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I've considered SSDs, but the "limited life" is a huge turn-off to me. I do extensive I/O for all my drives, and would probably kill the poor little guy way too fast. Also, the i-RAM seems to do loop around modern SSDs, and its going to take an incredibly expensive one to near-match the performance. But they definitely do perform well, and I'm sure in a 2-3 years, we'll see some awesome and reasonably priced SSDs. But outside of laptops, I don't see them being too ideal.

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Quote:
Original post by Spodi
I am using Visual Studio 2008, building .NET 2.0 projects, and am pretty sure that it doesn't use parallel builds, but someone please correct me if I'm wrong.
Ok, you lost me. If you're "building .NET 2.0 projects", that implies a .NET language. C# and VB compile lightning fast. Now, if you're doing C++/CLI, that makes more sense. If that's the case, go into the project properties, C/C++, Command Line, and add "/MP" in the box. (Do this for all configurations, all platforms.) That will enable multicore builds, which should be a nice boost.

And honestly, even putting two normal drives in RAID 0 provides a pretty nice boost in compile speed.

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Yeah, its C#. I know that C# projects build incredibly fast in comparison to C++ (then again, many things do), but that doesn't mean the overhead is transparent and, as time goes on, it just gets more and more noticeable. The fluency and responsiveness that was once there in small projects is quickly fading out.

Unless anyone has any negative experiences with the i-RAM they wish to share, or any flaws with it that I have overlooked, I think I'll give that a try and see how it goes. If that doesn't work out like I'd like it to, or more likely just later down the road when I grab some new HDDs, I'll get two well-performing ones and put it in a RAID 0. If I wait a little while until I can afford to invest some more, I can probably go with something like daviangel suggested and give me enough disk space to use for many years to come. :)

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I think that the original WD raptors are pretty outdated now - hence the VelociRaptor and Raptor X, either of which would probably be plenty fast enough. I believe, although I am not sure, that a modern current gen 300-500gig hdd at 7200rpm should be as fast as a Raptor because the areal density is far higher allowing faster reads. Not sure how expensive the I-RAM is - if it is cheaper than a Velociraptor I would go for it, otherwise I think the Velociraptor would probably be a better choice, possibly both in terms of reliability and storage space - 4gig isn't enough for OS + compiler + source files - and the speed boost in normal usage you would get from having OS and programs on a faster disk would be big enough to make it a tipping point for me.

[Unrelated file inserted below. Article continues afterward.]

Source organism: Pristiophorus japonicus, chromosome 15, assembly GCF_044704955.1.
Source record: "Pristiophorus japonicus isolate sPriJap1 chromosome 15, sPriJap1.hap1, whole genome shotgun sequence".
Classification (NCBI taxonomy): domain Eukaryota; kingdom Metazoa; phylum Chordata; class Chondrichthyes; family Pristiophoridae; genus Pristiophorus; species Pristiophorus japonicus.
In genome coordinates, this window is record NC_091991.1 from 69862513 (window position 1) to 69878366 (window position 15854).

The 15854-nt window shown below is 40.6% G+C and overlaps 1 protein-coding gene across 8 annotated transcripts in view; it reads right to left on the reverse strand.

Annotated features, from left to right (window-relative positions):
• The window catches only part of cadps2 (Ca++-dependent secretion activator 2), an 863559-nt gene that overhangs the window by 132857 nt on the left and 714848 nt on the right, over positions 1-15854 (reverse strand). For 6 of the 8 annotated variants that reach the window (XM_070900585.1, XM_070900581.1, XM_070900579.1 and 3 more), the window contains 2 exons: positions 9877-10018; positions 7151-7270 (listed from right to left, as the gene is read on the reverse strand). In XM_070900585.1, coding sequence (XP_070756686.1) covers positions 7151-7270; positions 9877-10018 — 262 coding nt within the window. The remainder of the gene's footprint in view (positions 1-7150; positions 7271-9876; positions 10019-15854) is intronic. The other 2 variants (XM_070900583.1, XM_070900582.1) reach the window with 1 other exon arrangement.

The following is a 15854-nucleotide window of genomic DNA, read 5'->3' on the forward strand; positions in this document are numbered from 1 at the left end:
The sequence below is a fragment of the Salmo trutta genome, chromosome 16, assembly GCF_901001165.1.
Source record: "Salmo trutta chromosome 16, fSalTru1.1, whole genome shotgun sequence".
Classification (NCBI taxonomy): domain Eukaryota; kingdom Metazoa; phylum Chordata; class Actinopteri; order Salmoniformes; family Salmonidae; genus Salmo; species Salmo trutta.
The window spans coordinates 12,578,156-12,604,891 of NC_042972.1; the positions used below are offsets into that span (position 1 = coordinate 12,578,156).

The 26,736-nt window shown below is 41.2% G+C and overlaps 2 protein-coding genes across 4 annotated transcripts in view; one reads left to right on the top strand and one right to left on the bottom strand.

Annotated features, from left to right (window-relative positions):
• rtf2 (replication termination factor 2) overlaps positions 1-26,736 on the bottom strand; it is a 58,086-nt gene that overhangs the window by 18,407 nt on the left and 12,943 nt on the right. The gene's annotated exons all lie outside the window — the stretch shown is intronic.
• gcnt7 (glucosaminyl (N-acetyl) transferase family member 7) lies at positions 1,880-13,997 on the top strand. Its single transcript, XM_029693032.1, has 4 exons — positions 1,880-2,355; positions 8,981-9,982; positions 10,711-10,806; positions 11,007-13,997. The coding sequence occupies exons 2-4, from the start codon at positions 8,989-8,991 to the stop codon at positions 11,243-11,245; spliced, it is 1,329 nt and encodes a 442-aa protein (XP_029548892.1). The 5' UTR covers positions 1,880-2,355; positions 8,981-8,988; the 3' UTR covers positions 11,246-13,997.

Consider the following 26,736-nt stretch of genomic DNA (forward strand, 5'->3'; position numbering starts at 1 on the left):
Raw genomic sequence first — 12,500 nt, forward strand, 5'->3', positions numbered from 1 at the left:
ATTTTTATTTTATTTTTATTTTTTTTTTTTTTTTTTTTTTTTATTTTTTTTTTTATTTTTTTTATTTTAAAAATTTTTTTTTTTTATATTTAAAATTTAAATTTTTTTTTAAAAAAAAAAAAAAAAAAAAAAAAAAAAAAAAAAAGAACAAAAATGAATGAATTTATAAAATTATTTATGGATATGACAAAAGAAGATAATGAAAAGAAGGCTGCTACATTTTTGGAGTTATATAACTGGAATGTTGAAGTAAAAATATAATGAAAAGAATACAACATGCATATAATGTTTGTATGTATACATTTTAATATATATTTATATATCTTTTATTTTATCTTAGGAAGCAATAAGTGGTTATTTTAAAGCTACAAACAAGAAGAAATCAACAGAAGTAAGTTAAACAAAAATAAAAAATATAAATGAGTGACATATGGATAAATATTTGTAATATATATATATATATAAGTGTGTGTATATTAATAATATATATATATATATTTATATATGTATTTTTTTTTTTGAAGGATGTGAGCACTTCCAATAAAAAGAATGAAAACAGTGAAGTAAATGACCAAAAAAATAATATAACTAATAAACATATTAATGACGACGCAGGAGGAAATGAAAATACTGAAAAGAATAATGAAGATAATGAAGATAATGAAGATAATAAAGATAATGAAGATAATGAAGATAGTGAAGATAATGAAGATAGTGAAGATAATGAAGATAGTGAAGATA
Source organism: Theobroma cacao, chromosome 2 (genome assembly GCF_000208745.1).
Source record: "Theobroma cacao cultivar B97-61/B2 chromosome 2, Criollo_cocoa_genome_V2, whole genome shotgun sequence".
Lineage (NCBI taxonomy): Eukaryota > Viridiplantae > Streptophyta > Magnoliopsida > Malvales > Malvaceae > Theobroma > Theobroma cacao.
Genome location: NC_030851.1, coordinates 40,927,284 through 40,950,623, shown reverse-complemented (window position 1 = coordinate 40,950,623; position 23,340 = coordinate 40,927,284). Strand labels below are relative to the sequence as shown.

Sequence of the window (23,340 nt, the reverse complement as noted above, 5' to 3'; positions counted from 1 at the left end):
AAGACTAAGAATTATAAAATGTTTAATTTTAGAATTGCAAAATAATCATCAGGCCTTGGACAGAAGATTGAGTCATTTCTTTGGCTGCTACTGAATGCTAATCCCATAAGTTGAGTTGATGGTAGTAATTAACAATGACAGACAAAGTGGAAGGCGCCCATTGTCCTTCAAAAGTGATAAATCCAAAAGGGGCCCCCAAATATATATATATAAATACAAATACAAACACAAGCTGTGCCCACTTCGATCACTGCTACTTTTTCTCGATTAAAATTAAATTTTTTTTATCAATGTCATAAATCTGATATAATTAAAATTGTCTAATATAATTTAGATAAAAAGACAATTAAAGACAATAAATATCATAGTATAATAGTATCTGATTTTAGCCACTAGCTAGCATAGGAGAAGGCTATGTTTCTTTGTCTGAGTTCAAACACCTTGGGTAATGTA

RAID is probably a waste of time - it will put extra work onto your CPU if you don't have a dedicated RAID controller, and if you don't want redundancy (as RAID 0 has no redundancy) the speed increase is probably not worth the loss in reliability, apart from for hardcore gamers. Software or mobo RAID is quite often dodgy, although I don't have personal experience I have read quite frequently that it is a waste of time. There are some really good comparative hardware reviews on extremetech that might help you make a decision

Mathmo

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I have a Raptor and it improved my build times considerably. I say go for a Raptor. The i-RAM is pretty cool from a geeky perspective but the reality is that I'd rather just add more ram and make a ram disk on my own. That's my two cents.

Oh, and the VelociRaptor just hit Newegg's site.

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I got a Raptor too. I actually still do development off the second HD and let the other OS stuff polute the quick raptor. It is a large difference when the only thing doing IO on my second HD is development related.

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Well I decided on an i-RAM. It came yesterday and I finally got around to setting it up today. Visual Studio 2008, ReSharper, MySQL, and my project files are all on it. The performance boost wasn't as great as I hoped, but it is still a lot better - takes probably half the time to both load and compile. So, was it worth it? I think it was. It was a total of about $275, which is quite a bit for such a tiny thing (4 GB), but if you have some smaller I/O intensive programs you want to speed up, you might want to consider this. Though it'd be best to wait until someone comes out with one that can actually support DDR2 RAM and 300MB/s SATA. ;)

Thanks again for your input, everyone.